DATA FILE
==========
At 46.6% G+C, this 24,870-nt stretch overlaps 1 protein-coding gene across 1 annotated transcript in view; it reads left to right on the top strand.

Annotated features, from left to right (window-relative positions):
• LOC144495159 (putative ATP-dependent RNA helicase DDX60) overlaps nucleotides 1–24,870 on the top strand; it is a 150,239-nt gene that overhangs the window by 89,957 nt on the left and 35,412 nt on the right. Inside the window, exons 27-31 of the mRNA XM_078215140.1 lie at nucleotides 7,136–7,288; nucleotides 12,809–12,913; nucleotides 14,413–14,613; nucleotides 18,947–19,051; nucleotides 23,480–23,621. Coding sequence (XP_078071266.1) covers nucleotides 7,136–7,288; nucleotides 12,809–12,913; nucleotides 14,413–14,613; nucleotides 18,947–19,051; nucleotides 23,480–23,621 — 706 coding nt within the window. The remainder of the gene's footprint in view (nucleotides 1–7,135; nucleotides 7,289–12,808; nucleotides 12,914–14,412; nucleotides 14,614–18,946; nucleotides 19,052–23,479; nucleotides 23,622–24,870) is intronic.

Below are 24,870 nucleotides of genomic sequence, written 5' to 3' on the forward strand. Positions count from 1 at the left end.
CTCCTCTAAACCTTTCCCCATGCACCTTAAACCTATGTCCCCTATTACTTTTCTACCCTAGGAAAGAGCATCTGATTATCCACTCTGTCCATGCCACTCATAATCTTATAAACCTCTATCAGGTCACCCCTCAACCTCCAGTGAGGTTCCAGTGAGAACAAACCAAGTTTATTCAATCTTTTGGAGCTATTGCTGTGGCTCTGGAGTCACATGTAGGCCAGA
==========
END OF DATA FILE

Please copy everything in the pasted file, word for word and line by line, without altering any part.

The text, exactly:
At 46.6% G+C, this 24,870-nt stretch overlaps 1 protein-coding gene across 1 annotated transcript in view; it reads left to right on the top strand.

Annotated features, from left to right (window-relative positions):
• LOC144495159 (putative ATP-dependent RNA helicase DDX60) overlaps nucleotides 1–24,870 on the top strand; it is a 150,239-nt gene that overhangs the window by 89,957 nt on the left and 35,412 nt on the right. Inside the window, exons 27-31 of the mRNA XM_078215140.1 lie at nucleotides 7,136–7,288; nucleotides 12,809–12,913; nucleotides 14,413–14,613; nucleotides 18,947–19,051; nucleotides 23,480–23,621. Coding sequence (XP_078071266.1) covers nucleotides 7,136–7,288; nucleotides 12,809–12,913; nucleotides 14,413–14,613; nucleotides 18,947–19,051; nucleotides 23,480–23,621 — 706 coding nt within the window. The remainder of the gene's footprint in view (nucleotides 1–7,135; nucleotides 7,289–12,808; nucleotides 12,914–14,412; nucleotides 14,614–18,946; nucleotides 19,052–23,479; nucleotides 23,622–24,870) is intronic.

Below are 24,870 nucleotides of genomic sequence, written 5' to 3' on the forward strand. Positions count from 1 at the left end.
CTCCTCTAAACCTTTCCCCATGCACCTTAAACCTATGTCCCCTATTACTTTTCTACCCTAGGAAAGAGCATCTGATTATCCACTCTGTCCATGCCACTCATAATCTTATAAACCTCTATCAGGTCACCCCTCAACCTCCAGTGAGGTTCCAGTGAGAACAAACCAAGTTTATTCAATCTTTTGGAGCTATTGCTGTGGCTCTGGAGTCACATGTAGGCCAGA